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Sambanden mellan inandningsbara och fina partiklar i luften och insjuknande i stroke - poissonregressionsmodeller

Hillström, Jenny and Nsabimana, Joselyne (2009)
Department of Statistics
Abstract
The purpose of this Master’s thesis is to model the short-term association between the number of strokes recorded per day and an increased daily mean level of particulate matter, PM. A short-term association means that the occurrence of stroke is related to the content of PM in the air the same day and up to seven days prior to the stroke (lag 0 to lag 7). Previous studies show that there is a significant association between PM and the incidence of stroke. Poisson regression models are used to explain the relationship in this study.
Three different types of data from Scania are used: daily records of stroke occurrences, daily mean levels of PM2.5 and PM10 and the daily mean temperature. First Scania is divided into eight zones and two... (More)
The purpose of this Master’s thesis is to model the short-term association between the number of strokes recorded per day and an increased daily mean level of particulate matter, PM. A short-term association means that the occurrence of stroke is related to the content of PM in the air the same day and up to seven days prior to the stroke (lag 0 to lag 7). Previous studies show that there is a significant association between PM and the incidence of stroke. Poisson regression models are used to explain the relationship in this study.
Three different types of data from Scania are used: daily records of stroke occurrences, daily mean levels of PM2.5 and PM10 and the daily mean temperature. First Scania is divided into eight zones and two zones are chosen for further analyses. That is zone 3, which includes Helsingborg, Höganäs and Landskrona and zone 6, which includes Malmö. According to previous studies, only patients over 65 years old are included and the data is divided into cold and warm seasons. The cold season ranges from October to April and the warm season from May to September. This study is delimited to study the association at lag 0, 1, 5, 7 accor-ding to previous studies results and furthermore the correlations between the lags that follow each other are very high for the temperature.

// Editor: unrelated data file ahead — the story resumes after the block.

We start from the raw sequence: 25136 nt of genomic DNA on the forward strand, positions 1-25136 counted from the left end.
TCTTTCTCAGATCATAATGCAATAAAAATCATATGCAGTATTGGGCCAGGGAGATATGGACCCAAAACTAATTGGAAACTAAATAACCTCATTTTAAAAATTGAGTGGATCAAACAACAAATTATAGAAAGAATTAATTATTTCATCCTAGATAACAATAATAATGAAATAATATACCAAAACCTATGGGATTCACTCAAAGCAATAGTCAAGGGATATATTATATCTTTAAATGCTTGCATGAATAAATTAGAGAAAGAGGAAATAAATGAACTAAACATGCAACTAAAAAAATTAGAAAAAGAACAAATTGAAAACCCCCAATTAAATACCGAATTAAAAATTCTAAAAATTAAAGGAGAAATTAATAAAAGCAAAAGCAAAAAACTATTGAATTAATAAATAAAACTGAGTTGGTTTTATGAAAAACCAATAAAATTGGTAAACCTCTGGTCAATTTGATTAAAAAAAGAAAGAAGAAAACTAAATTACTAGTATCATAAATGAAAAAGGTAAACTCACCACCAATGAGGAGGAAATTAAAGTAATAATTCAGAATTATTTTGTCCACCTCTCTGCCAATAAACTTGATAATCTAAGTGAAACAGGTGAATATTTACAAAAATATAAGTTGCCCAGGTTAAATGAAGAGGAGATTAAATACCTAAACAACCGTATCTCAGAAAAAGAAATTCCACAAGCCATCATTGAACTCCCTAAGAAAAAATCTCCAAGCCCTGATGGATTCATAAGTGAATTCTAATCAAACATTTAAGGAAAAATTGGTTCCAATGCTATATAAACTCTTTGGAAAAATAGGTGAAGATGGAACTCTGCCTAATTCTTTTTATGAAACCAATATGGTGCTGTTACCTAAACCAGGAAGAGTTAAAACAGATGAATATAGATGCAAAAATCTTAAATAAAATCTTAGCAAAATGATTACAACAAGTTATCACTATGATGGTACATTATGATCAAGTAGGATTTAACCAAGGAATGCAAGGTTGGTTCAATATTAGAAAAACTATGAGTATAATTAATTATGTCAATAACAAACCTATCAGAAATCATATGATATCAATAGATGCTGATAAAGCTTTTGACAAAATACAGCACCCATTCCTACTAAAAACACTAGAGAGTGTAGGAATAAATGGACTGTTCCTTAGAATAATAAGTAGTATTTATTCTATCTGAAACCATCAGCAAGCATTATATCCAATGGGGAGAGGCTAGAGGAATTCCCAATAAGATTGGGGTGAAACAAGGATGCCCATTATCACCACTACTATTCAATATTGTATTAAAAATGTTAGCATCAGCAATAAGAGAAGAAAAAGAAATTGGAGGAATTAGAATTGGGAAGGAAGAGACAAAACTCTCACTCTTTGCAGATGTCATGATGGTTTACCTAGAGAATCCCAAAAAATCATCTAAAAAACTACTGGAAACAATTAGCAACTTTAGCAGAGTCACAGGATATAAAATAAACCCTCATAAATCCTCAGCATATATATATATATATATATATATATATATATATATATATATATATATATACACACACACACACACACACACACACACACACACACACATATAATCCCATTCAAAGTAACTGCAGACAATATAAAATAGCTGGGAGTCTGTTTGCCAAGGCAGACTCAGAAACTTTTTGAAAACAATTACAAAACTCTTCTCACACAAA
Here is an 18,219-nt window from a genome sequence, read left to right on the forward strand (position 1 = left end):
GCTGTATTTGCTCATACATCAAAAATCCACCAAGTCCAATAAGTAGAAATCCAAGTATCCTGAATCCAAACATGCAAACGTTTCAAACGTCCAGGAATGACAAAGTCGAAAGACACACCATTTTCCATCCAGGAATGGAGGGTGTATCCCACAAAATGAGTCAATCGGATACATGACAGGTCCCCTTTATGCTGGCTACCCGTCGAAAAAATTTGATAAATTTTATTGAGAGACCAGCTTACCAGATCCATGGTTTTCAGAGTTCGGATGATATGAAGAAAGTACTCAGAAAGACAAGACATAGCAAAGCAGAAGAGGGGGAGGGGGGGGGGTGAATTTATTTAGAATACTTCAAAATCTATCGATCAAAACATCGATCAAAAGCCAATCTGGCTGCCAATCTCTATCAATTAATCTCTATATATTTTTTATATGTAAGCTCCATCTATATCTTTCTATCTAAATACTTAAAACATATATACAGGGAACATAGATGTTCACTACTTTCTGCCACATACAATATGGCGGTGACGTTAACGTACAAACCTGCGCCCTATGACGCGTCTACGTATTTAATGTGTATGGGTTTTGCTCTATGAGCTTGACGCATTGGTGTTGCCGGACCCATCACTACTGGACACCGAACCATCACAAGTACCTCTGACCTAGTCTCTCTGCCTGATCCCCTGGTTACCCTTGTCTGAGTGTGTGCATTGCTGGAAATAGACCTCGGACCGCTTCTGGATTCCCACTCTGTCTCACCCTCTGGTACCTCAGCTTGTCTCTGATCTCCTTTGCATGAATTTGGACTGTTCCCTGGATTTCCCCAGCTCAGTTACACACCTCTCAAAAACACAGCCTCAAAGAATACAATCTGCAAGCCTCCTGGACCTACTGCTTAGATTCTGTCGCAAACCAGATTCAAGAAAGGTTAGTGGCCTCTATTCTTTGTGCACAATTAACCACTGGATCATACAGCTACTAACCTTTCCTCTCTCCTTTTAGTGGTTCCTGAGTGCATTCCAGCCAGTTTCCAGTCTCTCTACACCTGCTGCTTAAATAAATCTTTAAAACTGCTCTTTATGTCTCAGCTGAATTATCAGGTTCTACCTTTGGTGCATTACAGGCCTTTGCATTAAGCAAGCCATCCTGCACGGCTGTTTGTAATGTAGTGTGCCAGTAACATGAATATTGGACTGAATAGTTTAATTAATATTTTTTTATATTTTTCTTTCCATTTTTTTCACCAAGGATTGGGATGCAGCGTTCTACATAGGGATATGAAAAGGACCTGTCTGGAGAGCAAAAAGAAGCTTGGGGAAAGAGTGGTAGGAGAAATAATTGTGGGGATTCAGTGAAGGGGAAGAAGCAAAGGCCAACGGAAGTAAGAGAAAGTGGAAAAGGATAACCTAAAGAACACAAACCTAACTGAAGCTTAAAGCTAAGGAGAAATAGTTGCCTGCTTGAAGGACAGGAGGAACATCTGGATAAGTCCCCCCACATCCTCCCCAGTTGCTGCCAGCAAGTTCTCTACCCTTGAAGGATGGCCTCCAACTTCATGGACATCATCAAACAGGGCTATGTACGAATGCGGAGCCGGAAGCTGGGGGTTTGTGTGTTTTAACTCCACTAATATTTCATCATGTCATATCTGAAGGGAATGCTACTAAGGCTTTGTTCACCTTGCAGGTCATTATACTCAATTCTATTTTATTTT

Two main procedures, Proc GENMOD and Proc GAM in SAS software are used to estimate the models. For zone 3, one model for each season which includes PM10 and temperature are estimated. While for zone 6, three models for each season are estimated. The first two include each of the particles one by one and the temperature and the third includes all of the three independent variables. Proc GENMOD is first used to estimate the models, but the residuals show that the models are inadequate. Therefore further analyses are done in Proc GAM to discover nonlinear terms that need to be included in Proc GENMOD in order to improve the models. A scatter plot smoother in Proc GAM is also used to help visualise the nonlinear relationship.
To sum, a significant positive relationship is only shown during the cold season 2004-2005 in zone 6. The final estimated models in Proc GENMOD show significant relationship at lag 0, lag 1 and a quadratic term at lag 1 for both PM2.5 and PM10. Lag 0 for PM2.5 and PM10 show a negative relationship to stroke. Lag 1 gives a much greater impact than lag 0, therefore the summed impact on stroke is positive. An increase with 1 μg/m3 for PM2.5 at lag 0, lag 1 and (lag 1)2 implies an estimated increase in stroke occurrence with 33.9 %. Respective value for PM10 is an increase with 12.3 %. However the values estimated in this study cannot literally be compared to the ones estimated in previous studies. Since fewer independent variables and all cases of ischemic stroke are investigated, instead of fatal stroke in previous studies. A model with PM2.5, PM10 and temperature shows that only PM2.5 is significant and it gives the same model as the model with PM2.5 and temperature.